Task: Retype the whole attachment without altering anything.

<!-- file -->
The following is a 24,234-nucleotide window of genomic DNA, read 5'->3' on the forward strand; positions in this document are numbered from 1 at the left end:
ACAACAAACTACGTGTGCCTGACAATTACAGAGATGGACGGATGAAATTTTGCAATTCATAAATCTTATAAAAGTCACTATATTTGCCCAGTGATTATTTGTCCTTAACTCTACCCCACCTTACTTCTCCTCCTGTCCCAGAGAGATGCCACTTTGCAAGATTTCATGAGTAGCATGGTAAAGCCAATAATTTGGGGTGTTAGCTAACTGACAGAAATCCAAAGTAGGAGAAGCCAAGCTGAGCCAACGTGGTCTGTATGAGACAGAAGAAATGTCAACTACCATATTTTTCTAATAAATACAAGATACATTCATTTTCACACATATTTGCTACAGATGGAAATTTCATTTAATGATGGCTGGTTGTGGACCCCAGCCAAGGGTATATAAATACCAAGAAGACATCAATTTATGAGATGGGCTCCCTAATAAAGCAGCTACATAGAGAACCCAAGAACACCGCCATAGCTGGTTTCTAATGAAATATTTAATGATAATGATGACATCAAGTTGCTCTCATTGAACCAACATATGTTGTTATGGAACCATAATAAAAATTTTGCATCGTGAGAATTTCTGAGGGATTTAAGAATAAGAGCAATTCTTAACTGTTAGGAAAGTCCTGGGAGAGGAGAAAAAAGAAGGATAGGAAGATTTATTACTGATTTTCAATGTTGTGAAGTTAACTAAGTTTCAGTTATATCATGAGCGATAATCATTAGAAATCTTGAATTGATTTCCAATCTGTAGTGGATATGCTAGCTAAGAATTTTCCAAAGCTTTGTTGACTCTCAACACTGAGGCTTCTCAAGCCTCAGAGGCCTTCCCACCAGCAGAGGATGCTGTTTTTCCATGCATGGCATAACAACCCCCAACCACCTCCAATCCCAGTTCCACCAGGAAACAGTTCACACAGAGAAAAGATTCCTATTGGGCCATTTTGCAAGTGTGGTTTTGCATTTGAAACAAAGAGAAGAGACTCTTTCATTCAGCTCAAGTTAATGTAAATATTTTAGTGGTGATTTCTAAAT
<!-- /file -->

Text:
The following is a 24,234-nucleotide window of genomic DNA, read 5'->3' on the forward strand; positions in this document are numbered from 1 at the left end:
ACAACAAACTACGTGTGCCTGACAATTACAGAGATGGACGGATGAAATTTTGCAATTCATAAATCTTATAAAAGTCACTATATTTGCCCAGTGATTATTTGTCCTTAACTCTACCCCACCTTACTTCTCCTCCTGTCCCAGAGAGATGCCACTTTGCAAGATTTCATGAGTAGCATGGTAAAGCCAATAATTTGGGGTGTTAGCTAACTGACAGAAATCCAAAGTAGGAGAAGCCAAGCTGAGCCAACGTGGTCTGTATGAGACAGAAGAAATGTCAACTACCATATTTTTCTAATAAATACAAGATACATTCATTTTCACACATATTTGCTACAGATGGAAATTTCATTTAATGATGGCTGGTTGTGGACCCCAGCCAAGGGTATATAAATACCAAGAAGACATCAATTTATGAGATGGGCTCCCTAATAAAGCAGCTACATAGAGAACCCAAGAACACCGCCATAGCTGGTTTCTAATGAAATATTTAATGATAATGATGACATCAAGTTGCTCTCATTGAACCAACATATGTTGTTATGGAACCATAATAAAAATTTTGCATCGTGAGAATTTCTGAGGGATTTAAGAATAAGAGCAATTCTTAACTGTTAGGAAAGTCCTGGGAGAGGAGAAAAAAGAAGGATAGGAAGATTTATTACTGATTTTCAATGTTGTGAAGTTAACTAAGTTTCAGTTATATCATGAGCGATAATCATTAGAAATCTTGAATTGATTTCCAATCTGTAGTGGATATGCTAGCTAAGAATTTTCCAAAGCTTTGTTGACTCTCAACACTGAGGCTTCTCAAGCCTCAGAGGCCTTCCCACCAGCAGAGGATGCTGTTTTTCCATGCATGGCATAACAACCCCCAACCACCTCCAATCCCAGTTCCACCAGGAAACAGTTCACACAGAGAAAAGATTCCTATTGGGCCATTTTGCAAGTGTGGTTTTGCATTTGAAACAAAGAGAAGAGACTCTTTCATTCAGCTCAAGTTAATGTAAATATTTTAGTGGTGATTTCTAAAT